It recently came to my attention that Google has a new Search Console where you can see the status of your web site in Google’s search index. I checked out what it says for this blog and I was a bit surprised.
Some things I expected, like the number of pages I’ve blocked in the robots.txt file to prevent crawling (however I didn’t know that blocking an URL there means that it can still appear in search results). Other things were weirder, like this old post being soft recognized as a 404 Not Found response. My web server is properly configured and quite capable of sending correct HTTP response codes, so ignoring standards in that regard is just craziness on Google’s part. But the thing that caught my eye the most was the number of Excluded pages on the Index Coverage pane:
Considering that I have less than a thousand published blog posts this number seemed high. Diving into the details, it turned out that most of the excluded pages were redirects to canonical URLs and Atom feeds for post comments. However at least 160 URL were permalink addresses of actual blog posts (there may be more, because the CSV export only contains the first 1000 URLs).
All of these were in the “crawled, not indexed” category. In their usual hand-waving way, Google describes this as:
The page was crawled by Google, but not indexed. It may or may not be indexed in the future; no need to resubmit this URL for crawling.
I read this as “we know this page exists, there’s no technical problem, but we don’t consider it useful to show in search results”. The older the blog post, the more likely that it was excluded. Google’s index apparently contains only around 60% of my content from 2006, but 100% of that published in the last couple of years. I’ve tried searching for some of these excluded blog posts and indeed they don’t show in the results.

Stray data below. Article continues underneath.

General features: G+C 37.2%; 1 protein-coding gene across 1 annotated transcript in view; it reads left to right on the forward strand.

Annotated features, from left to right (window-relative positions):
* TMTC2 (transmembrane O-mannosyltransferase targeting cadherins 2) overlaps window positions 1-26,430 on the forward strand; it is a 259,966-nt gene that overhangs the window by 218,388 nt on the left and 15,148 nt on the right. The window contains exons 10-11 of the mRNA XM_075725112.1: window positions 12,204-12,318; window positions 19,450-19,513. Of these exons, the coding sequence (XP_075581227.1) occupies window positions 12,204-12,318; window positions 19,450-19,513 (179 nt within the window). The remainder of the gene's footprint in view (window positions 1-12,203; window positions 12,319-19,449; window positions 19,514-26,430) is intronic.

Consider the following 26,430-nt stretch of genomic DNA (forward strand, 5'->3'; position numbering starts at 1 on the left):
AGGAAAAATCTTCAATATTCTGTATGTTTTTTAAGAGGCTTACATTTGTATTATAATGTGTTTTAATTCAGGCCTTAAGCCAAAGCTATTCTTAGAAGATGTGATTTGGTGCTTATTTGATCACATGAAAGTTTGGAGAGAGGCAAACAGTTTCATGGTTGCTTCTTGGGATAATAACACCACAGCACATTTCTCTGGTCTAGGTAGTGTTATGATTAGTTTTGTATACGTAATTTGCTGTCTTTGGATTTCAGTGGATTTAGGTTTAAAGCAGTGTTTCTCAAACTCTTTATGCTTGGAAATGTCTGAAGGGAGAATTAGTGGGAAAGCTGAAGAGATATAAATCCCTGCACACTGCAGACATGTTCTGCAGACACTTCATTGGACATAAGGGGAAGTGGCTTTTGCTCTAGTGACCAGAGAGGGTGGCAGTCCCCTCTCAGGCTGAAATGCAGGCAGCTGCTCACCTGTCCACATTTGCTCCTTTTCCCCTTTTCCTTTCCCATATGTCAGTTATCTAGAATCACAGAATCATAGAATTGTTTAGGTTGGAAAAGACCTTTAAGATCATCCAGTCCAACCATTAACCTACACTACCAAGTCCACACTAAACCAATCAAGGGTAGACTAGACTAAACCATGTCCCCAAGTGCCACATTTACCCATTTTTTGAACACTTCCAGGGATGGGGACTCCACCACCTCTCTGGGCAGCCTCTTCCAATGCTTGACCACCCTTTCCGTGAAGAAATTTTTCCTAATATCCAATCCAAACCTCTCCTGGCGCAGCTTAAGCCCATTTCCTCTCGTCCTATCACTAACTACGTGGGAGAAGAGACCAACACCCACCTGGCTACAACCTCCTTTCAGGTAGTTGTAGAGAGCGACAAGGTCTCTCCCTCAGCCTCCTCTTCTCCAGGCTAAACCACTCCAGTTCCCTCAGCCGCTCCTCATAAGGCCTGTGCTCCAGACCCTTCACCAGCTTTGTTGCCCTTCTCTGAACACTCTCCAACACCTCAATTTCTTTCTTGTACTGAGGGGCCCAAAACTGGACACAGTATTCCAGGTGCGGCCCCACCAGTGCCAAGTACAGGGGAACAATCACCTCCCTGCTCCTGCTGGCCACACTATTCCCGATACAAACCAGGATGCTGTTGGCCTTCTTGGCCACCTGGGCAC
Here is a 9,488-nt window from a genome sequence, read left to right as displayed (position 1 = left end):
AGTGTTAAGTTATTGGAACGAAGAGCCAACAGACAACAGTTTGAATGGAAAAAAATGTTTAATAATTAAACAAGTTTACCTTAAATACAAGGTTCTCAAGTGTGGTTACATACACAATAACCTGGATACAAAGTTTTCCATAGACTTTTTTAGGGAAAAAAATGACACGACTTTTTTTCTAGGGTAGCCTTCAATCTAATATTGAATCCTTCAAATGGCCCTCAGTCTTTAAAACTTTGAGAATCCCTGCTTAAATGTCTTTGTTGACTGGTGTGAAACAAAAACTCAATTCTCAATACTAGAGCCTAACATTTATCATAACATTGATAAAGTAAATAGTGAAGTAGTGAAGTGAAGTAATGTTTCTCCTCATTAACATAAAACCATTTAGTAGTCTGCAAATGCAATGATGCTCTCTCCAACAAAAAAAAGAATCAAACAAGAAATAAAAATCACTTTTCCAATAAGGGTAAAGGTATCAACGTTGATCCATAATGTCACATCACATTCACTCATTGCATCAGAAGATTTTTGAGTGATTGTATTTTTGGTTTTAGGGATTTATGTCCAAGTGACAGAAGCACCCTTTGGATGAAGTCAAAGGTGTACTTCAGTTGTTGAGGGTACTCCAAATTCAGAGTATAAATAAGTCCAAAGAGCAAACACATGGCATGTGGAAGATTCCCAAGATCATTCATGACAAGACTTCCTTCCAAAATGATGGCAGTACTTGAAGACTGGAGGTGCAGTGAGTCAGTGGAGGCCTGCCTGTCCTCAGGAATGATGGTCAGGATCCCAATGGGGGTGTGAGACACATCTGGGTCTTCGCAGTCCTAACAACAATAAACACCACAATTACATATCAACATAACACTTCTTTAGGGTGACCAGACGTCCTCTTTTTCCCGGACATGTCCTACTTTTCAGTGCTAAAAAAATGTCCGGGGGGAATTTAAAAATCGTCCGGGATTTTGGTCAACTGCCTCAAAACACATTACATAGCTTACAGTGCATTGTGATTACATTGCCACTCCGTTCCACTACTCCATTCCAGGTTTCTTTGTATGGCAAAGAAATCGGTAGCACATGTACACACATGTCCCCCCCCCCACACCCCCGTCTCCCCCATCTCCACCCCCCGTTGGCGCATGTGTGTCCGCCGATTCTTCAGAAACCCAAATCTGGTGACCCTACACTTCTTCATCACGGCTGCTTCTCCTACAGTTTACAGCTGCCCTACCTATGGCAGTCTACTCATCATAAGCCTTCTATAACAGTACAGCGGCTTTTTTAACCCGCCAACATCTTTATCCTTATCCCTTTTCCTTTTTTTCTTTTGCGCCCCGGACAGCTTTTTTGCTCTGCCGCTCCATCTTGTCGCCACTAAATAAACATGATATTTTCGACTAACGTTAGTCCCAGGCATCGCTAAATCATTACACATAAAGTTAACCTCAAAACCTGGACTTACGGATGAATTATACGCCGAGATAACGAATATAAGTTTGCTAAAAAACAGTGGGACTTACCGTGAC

I have no intention to complain about my early writings not being shown to Google’s users. As long as my web site complies with generally accepted technical standards I’m happy. I write about things that I find personally interesting and what I earnestly believe might be useful information in general. I don’t feel entitled to be shown in Google’s search results and what they include in their index or not is their own business.
That said, it did made me think. I’m using Google Search almost exclusively to find information on the web. I suspected that they heavily prioritize new over old, but I’ve never seriously considered that Google might be intentionally excluding parts of the web from their index altogether. I often hear the sentiment how the old web is disappearing. That the long tail of small websites is as good as gone. Some old one-person web sites may indeed be gone for good, but as this anecdote shows, some such content might just not be discoverable through Google.
All this made me switch my default search engine in Firefox to DuckDuckGo. Granted I don’t know what they include or exclude from their search either. I have yet to see how well it works, but maybe it isn’t such a bad idea to go back to the time where trying several search engines for a query was a standard practice.